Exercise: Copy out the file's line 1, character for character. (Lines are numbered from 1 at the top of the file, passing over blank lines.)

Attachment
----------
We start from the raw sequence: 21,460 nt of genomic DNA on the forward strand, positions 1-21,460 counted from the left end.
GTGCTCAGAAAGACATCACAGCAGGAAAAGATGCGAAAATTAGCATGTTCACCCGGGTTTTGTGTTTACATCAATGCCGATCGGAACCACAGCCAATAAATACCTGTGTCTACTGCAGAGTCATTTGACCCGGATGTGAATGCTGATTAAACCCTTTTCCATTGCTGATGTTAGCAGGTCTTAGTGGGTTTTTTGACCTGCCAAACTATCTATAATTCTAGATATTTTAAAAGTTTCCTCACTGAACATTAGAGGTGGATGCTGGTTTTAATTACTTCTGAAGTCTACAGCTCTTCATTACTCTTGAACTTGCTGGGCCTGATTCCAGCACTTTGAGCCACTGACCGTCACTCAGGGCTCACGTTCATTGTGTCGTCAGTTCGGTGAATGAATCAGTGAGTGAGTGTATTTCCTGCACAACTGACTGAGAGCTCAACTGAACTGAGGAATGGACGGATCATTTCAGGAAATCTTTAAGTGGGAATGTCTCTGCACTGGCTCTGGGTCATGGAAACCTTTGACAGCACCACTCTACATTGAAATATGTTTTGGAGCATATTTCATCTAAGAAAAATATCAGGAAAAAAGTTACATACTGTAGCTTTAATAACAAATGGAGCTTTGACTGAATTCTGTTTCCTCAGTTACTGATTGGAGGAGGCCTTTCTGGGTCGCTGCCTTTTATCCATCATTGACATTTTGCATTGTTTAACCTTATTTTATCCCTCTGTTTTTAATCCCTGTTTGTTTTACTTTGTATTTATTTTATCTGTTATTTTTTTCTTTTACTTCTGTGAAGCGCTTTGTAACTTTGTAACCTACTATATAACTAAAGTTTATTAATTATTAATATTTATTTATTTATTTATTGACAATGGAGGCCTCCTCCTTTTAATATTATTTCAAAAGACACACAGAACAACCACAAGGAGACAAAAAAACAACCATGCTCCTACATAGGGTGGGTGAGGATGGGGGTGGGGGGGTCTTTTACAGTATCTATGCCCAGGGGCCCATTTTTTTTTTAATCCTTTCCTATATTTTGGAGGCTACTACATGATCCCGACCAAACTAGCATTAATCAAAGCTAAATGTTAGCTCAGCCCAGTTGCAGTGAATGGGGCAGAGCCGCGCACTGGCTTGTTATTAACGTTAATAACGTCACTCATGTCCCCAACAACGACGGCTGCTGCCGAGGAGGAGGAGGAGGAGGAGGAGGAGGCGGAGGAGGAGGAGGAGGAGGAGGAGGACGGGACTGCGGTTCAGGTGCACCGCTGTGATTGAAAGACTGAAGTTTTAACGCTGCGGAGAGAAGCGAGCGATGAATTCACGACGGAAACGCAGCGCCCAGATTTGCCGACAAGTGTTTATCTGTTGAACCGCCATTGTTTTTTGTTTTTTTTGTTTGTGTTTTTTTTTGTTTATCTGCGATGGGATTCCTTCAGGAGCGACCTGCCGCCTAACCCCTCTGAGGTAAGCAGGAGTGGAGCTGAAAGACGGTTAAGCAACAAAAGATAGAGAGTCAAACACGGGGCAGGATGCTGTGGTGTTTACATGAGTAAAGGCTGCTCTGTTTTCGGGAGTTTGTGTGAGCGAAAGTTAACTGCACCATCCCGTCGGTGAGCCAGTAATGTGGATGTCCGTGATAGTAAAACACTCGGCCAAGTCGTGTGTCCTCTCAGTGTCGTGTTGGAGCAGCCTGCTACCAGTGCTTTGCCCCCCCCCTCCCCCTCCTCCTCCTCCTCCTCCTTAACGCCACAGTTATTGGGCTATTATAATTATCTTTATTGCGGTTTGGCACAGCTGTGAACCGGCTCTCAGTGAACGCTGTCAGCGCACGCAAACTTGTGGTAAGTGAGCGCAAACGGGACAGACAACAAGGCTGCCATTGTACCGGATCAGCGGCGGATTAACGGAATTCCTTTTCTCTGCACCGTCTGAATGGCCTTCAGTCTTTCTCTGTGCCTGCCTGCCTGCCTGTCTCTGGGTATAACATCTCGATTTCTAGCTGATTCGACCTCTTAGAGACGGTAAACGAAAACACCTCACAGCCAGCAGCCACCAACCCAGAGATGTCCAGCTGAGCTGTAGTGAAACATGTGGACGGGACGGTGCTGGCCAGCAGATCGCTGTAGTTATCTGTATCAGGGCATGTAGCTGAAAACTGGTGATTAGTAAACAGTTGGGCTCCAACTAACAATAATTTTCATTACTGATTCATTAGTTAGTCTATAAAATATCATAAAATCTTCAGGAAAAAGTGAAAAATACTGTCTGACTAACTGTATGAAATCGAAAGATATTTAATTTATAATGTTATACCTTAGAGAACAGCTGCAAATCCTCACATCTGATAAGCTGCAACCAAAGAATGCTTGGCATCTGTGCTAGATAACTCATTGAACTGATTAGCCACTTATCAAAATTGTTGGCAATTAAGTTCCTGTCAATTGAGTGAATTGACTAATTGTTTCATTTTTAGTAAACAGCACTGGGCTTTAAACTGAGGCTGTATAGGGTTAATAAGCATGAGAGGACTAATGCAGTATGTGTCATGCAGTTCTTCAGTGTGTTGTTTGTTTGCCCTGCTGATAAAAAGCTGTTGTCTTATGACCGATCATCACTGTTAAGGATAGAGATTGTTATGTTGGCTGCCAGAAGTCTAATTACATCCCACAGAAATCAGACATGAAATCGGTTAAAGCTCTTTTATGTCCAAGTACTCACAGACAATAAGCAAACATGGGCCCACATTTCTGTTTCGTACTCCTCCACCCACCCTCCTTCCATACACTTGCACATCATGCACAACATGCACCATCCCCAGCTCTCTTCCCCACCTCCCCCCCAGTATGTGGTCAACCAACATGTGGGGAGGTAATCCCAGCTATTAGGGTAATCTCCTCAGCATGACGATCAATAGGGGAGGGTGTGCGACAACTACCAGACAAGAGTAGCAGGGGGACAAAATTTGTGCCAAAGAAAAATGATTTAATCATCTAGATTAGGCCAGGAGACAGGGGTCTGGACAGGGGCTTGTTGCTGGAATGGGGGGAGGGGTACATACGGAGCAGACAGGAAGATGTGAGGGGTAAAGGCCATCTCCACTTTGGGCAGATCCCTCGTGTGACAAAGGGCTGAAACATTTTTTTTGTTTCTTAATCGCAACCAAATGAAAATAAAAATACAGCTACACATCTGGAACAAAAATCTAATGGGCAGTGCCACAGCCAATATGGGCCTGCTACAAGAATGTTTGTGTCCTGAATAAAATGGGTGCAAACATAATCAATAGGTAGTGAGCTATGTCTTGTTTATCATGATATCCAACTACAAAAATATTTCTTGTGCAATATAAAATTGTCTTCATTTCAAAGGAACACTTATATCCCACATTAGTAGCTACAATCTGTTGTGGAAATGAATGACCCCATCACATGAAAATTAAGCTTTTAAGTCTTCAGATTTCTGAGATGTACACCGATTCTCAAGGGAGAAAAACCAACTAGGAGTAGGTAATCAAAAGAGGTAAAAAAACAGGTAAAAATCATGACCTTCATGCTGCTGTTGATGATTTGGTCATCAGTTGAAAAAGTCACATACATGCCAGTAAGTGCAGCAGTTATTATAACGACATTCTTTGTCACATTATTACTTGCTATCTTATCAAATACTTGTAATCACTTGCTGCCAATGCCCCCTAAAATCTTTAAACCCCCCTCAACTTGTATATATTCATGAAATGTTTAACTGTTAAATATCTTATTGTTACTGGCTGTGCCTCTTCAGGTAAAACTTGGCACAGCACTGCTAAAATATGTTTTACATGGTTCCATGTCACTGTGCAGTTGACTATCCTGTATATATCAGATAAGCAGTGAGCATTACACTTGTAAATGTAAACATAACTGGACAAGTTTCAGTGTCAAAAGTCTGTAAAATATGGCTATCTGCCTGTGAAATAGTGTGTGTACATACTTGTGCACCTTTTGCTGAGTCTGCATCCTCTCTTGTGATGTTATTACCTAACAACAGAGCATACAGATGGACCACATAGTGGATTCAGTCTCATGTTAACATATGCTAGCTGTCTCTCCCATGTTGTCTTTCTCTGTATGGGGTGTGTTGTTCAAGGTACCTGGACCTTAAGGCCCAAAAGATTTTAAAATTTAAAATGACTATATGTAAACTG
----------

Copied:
We start from the raw sequence: 21,460 nt of genomic DNA on the forward strand, positions 1-21,460 counted from the left end.